We were recently asked to compare the cost of Category 5 UTP (Unshielded Twisted Pair) and fiber optic cabling for a local area network in a library which want to have 1.0 Gbps bandwidth to the desktop at some time in the future without replacing cabling. Given recent drops in fiber optic cable prices, the time seemed right to seriously consider the technology.
Cat 5 cable prices have been stable for the last two years at an average of $249 per node or outlet. Therefore, there was no need to obtain new quotes. In order to obtain current pricing for fiber optic cable, we contacted 3M, a major manufacturer, who quoted $378 per node, approximately 52 percent more than Cat 5.
We did some further checking with companies that install both types of cabling. They recommended using 70 percent as the differential because more skilled installers are required for fiber optic cabling. Therefore, labor costs are higher.
In addition to the cost of cabling there is the cost of switches. Fiber optic switches generally cost 50 to 80 percent more than Cat 5 switches.
Both Cat 5 and fiber optic cabling can accommodate up to 1.0 Gbps bandwidth per standard. (The 1.0 Gbps standard for Cat 5 cabling, officially designated IEEE 802.3ab, was ratified in June 1999). Fiber optic has the potential for supporting 10 Gbps in the future. Cat 5 is limited to 100 meters, while fiber optic cabling can be stretched for tens of kilometers.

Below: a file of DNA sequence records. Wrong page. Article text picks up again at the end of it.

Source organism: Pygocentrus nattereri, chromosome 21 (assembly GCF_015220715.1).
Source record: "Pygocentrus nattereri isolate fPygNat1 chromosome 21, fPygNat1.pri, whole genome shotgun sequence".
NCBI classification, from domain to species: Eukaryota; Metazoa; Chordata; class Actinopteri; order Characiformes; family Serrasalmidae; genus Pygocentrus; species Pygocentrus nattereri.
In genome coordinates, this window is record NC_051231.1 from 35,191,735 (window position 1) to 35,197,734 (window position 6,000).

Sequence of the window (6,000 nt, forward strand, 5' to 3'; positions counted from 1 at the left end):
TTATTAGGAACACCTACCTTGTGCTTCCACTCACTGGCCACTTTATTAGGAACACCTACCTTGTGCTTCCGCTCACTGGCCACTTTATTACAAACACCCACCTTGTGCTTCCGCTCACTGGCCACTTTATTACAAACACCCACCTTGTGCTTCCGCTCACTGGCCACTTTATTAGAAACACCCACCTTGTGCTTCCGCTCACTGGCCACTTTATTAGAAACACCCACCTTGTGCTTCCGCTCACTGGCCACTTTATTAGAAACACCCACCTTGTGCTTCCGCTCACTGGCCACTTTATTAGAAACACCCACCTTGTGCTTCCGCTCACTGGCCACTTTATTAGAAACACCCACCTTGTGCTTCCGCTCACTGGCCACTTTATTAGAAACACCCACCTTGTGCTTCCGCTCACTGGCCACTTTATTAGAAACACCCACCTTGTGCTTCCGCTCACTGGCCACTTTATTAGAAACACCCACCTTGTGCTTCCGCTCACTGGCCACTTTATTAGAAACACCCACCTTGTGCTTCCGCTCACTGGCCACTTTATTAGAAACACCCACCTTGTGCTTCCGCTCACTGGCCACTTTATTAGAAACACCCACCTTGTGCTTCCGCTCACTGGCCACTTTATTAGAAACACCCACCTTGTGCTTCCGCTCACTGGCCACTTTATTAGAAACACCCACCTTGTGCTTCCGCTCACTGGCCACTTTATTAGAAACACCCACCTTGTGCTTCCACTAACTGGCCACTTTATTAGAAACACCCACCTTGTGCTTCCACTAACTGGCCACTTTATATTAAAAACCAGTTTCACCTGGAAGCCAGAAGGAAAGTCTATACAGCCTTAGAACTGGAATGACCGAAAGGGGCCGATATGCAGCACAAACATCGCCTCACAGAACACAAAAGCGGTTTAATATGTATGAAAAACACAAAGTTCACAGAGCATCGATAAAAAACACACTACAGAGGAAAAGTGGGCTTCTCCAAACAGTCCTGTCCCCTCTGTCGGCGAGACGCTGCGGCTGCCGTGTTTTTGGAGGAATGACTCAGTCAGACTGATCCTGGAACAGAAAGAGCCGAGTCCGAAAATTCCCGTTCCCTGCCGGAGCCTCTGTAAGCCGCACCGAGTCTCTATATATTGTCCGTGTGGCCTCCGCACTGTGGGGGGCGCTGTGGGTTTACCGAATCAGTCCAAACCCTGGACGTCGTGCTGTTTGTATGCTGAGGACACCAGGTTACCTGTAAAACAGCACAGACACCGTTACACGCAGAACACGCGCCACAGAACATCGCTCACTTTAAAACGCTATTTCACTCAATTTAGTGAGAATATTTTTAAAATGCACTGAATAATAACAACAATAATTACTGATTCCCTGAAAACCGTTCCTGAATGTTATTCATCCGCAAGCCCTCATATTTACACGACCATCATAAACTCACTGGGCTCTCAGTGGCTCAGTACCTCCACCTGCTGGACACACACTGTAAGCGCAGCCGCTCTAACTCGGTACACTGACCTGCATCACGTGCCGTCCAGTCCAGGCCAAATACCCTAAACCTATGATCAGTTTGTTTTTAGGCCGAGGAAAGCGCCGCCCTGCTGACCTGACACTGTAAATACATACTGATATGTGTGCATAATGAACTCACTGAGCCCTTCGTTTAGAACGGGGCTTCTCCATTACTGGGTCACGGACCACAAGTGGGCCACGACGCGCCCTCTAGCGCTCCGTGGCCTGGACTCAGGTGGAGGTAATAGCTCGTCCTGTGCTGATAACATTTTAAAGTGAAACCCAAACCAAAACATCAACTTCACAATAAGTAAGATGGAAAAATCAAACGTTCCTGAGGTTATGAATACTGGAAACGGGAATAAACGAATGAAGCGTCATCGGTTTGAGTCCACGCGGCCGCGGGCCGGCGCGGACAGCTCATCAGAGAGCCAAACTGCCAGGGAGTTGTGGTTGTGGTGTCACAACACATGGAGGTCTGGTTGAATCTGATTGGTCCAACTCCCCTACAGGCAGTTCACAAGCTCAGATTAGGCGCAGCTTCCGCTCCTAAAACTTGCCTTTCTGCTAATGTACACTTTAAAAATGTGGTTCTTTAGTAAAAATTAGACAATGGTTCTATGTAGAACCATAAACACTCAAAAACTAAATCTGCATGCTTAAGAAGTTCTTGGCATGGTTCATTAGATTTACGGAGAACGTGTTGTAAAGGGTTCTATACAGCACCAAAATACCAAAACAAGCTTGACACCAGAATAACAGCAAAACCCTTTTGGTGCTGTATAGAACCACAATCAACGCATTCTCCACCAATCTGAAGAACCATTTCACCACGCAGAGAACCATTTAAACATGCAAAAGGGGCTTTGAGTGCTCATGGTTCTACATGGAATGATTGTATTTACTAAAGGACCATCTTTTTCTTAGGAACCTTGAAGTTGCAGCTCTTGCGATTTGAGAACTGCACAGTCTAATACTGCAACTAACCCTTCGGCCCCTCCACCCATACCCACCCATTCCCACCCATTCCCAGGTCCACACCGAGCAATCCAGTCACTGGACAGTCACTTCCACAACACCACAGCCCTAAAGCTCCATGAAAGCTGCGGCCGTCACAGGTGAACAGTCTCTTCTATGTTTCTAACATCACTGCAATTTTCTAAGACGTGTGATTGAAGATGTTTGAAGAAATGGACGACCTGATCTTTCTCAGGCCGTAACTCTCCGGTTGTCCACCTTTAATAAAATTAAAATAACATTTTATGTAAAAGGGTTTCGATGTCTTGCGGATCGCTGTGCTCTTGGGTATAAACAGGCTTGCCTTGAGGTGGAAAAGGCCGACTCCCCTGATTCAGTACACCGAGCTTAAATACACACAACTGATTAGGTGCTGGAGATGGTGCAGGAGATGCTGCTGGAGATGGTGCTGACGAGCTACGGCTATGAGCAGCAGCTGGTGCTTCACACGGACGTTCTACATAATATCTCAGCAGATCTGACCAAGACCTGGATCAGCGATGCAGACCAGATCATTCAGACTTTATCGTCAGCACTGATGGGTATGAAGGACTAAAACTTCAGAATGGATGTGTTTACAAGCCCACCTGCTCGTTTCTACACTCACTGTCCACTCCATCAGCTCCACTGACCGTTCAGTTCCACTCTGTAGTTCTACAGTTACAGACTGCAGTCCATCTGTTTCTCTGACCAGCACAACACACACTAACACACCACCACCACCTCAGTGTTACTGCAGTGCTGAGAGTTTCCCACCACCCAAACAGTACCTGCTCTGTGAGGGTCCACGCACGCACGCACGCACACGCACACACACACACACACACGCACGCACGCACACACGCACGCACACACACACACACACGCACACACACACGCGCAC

There are now 120 companies in the Gigabit Ethernet Alliance that are committed to supporting Gigabit Ethernet over Cat 5 Copper. Cisco, Hewlett-Packard, FlowWise Networks, Foundry Networks, and Alteon Web Systems have begun to ship Gigabit switches and network interface products. 3Com Corp. and Cabletron have slated shipments beginning in November. Among the offerings will be switch cards that can be installed in existing 10/100 Mbps switches to upgrade them to Gigabit speed. Prices begin at $249 to utilize fiber optic to the desktop, well below the cost of replacing the switches completely.
Sixteen vendors not only exhibited their Gigabit Ethernet over Cat 5 copper at the NetWorld+Interop in Atlanta in September, but demonstrated the interoperability of the components. Network World, a trade publication, decided to subject the switches of seven vendors to more rigorous testing. It retained the Tolly Group to do the testing and reported in its September 13, 1999 issue (pp. 81-86) that the product not only conformed to the standard, but worked well together.
The difference in cost and the lack of need for multiple Gigabits to the desktop are the reasons most libraries use Cat 5 to the desktop. The difference in potential bandwidth and the distance limitations of Cat 5 are the primary reasons more and more large libraries are using fiber optic as the backbone for their local area networks.